The Challenge

While homelessness is an acknowledged challenge in Canada, not all experiences of homelessness have been seen, understood, or counted in. While the public face of homelessness is often presented as male, women and girls (cis and trans) are experiencing homelessness from coast-to-coast-to-coast. Homelessness is a gendered experience, therefore what women and girls experience in homelessness is different than men. Compounded risks related to violence, marginalization, and discrimination leave women and girls hidden, underreported, misrepresented, and under-served.

Due to its gendered nature, responses to prevent and end homelessness must include a gender-based analysis and approach to meet the needs of all people. The call to use a gender-based approach in community planning on homelessness has been voiced by researchers, leaders, advocates, and allies. However, the question remained about how Canadian communities have/are responding to women and girls’ homelessness.

Through a national survey, we asked:

1. In what ways are (or are not) Canadian communities including a gender-based approach within community plans to end homelessness?

2. Where gendered approaches are lacking, what are the barriers or limitations to their inclusion?

3. Where gendered approaches exist, what are facilitators to enabling these?

The Partnership & Funding

This project represents a partnership between All Our Sisters (AOS) and researchers from across Canada. All Our Sisters is a diverse collaboration of people interested in the specific issue of women and homelessness in Canada.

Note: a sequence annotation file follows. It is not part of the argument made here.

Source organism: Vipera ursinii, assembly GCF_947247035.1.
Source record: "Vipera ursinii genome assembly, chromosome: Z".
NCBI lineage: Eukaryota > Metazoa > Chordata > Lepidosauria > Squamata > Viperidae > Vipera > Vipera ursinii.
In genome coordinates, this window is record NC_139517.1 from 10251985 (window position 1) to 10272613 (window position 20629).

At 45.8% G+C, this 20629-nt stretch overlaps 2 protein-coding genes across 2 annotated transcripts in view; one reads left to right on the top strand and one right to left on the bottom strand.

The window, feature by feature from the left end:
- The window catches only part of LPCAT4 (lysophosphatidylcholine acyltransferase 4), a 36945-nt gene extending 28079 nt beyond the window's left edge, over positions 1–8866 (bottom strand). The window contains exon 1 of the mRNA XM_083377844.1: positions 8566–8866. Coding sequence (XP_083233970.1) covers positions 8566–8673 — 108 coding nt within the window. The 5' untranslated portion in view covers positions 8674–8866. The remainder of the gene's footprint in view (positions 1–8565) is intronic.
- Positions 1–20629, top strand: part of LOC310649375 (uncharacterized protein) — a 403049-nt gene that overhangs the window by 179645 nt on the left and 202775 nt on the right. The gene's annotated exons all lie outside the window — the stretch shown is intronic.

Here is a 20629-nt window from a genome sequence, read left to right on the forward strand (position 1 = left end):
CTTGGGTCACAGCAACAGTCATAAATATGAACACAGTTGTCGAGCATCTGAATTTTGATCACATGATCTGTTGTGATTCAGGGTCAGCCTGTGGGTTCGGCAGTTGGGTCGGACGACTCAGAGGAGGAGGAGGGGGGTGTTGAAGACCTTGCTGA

This Project entitled “Exploring the Presence of Gender-Based Approaches to Women’s Homelessness in Canadian Communities” received funding from AOS.

The Process

A survey was sent out to service providers across the country from January-March 2020 to connect with those who work with and support women and girls experiencing homelessness. A total of 107 participants responded to the survey.

The full report for this project is available by direct download here

What We Learned

• 97% of participants agreed with the statement that women and girls (cis and trans) experience homelessness differently than men

• However, more participants noted that local officials do not understand this distinction than those who do understand this

• Only half of participants noted that women were explicitly included in their current community plans to prevent and end homelessness

• Participants noted that they commonly face push-back when suggesting that women-specific supports should be present in their community

• Overall, while a gender-based analysis has been suggested for Canada’s National Housing Strategy, gender-based approaches to ending homelessness are not broadly taken up in communities across Canada and are actively resisted in several


• Collect and develop accurate data on homelessness experienced by women and girls, including the diversity therein (e.g., transgender, Black, Indigenous, and women of colour)

• Bring/provide awareness of effective gender-based approaches to ending homelessness to empower leaders to create meaningful change

• Enhance the diversity of who participates in decision making, including women and girls (cis and trans) with lived experience(s)

• Make gender-based analysis a requirement of community planning to prevent and end homelessness

Contact Us

Principal Investigator: Abe Oudshoorn – Assistant Professor, Arthur Labatt Family School of Nursing, Western University,, 519-854-2085

All Our Sisters: Shelley Yeo,; Susan MacPhail,

Our full project team:

Kayla May, Amy Van Berkum, Kaitlin Schwan, Alex Nelson, Faith Eiboff, Stephanie Begun, Naomi Nichols & Colleen Parsons